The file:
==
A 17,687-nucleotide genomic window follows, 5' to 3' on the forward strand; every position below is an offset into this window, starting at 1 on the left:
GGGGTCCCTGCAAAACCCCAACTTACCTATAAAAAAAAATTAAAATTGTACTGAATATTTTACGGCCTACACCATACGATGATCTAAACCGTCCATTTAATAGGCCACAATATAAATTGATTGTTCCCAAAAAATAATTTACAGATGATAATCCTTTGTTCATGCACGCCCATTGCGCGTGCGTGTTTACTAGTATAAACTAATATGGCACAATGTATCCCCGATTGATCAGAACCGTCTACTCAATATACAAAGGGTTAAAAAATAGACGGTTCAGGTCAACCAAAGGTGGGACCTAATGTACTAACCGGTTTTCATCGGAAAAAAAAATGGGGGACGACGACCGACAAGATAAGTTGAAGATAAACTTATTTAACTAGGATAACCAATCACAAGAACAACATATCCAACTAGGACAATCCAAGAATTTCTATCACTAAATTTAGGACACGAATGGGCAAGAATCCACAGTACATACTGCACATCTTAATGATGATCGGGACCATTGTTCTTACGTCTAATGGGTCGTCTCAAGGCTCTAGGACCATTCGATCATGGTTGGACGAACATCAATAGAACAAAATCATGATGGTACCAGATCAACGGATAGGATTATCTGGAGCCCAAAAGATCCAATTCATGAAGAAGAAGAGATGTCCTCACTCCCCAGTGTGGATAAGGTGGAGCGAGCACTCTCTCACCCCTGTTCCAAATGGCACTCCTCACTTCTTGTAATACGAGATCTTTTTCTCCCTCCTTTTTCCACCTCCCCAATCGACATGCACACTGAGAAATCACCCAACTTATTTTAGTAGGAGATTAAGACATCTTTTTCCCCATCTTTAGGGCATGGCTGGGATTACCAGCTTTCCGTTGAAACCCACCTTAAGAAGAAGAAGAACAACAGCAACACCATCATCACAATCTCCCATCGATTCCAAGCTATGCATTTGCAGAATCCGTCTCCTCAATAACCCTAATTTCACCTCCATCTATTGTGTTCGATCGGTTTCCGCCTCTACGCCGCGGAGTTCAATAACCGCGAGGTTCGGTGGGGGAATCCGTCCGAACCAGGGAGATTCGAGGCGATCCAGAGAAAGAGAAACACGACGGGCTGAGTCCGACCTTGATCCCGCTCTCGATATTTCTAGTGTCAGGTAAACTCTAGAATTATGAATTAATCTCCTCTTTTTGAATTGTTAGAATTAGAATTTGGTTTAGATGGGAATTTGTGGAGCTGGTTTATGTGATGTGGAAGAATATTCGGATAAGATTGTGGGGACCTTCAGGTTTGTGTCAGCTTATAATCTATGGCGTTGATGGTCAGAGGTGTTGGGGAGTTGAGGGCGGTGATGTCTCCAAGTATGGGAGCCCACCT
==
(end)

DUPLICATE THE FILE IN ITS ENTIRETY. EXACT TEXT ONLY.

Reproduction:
A 17,687-nucleotide genomic window follows, 5' to 3' on the forward strand; every position below is an offset into this window, starting at 1 on the left:
GGGGTCCCTGCAAAACCCCAACTTACCTATAAAAAAAAATTAAAATTGTACTGAATATTTTACGGCCTACACCATACGATGATCTAAACCGTCCATTTAATAGGCCACAATATAAATTGATTGTTCCCAAAAAATAATTTACAGATGATAATCCTTTGTTCATGCACGCCCATTGCGCGTGCGTGTTTACTAGTATAAACTAATATGGCACAATGTATCCCCGATTGATCAGAACCGTCTACTCAATATACAAAGGGTTAAAAAATAGACGGTTCAGGTCAACCAAAGGTGGGACCTAATGTACTAACCGGTTTTCATCGGAAAAAAAAATGGGGGACGACGACCGACAAGATAAGTTGAAGATAAACTTATTTAACTAGGATAACCAATCACAAGAACAACATATCCAACTAGGACAATCCAAGAATTTCTATCACTAAATTTAGGACACGAATGGGCAAGAATCCACAGTACATACTGCACATCTTAATGATGATCGGGACCATTGTTCTTACGTCTAATGGGTCGTCTCAAGGCTCTAGGACCATTCGATCATGGTTGGACGAACATCAATAGAACAAAATCATGATGGTACCAGATCAACGGATAGGATTATCTGGAGCCCAAAAGATCCAATTCATGAAGAAGAAGAGATGTCCTCACTCCCCAGTGTGGATAAGGTGGAGCGAGCACTCTCTCACCCCTGTTCCAAATGGCACTCCTCACTTCTTGTAATACGAGATCTTTTTCTCCCTCCTTTTTCCACCTCCCCAATCGACATGCACACTGAGAAATCACCCAACTTATTTTAGTAGGAGATTAAGACATCTTTTTCCCCATCTTTAGGGCATGGCTGGGATTACCAGCTTTCCGTTGAAACCCACCTTAAGAAGAAGAAGAACAACAGCAACACCATCATCACAATCTCCCATCGATTCCAAGCTATGCATTTGCAGAATCCGTCTCCTCAATAACCCTAATTTCACCTCCATCTATTGTGTTCGATCGGTTTCCGCCTCTACGCCGCGGAGTTCAATAACCGCGAGGTTCGGTGGGGGAATCCGTCCGAACCAGGGAGATTCGAGGCGATCCAGAGAAAGAGAAACACGACGGGCTGAGTCCGACCTTGATCCCGCTCTCGATATTTCTAGTGTCAGGTAAACTCTAGAATTATGAATTAATCTCCTCTTTTTGAATTGTTAGAATTAGAATTTGGTTTAGATGGGAATTTGTGGAGCTGGTTTATGTGATGTGGAAGAATATTCGGATAAGATTGTGGGGACCTTCAGGTTTGTGTCAGCTTATAATCTATGGCGTTGATGGTCAGAGGTGTTGGGGAGTTGAGGGCGGTGATGTCTCCAAGTATGGGAGCCCACCT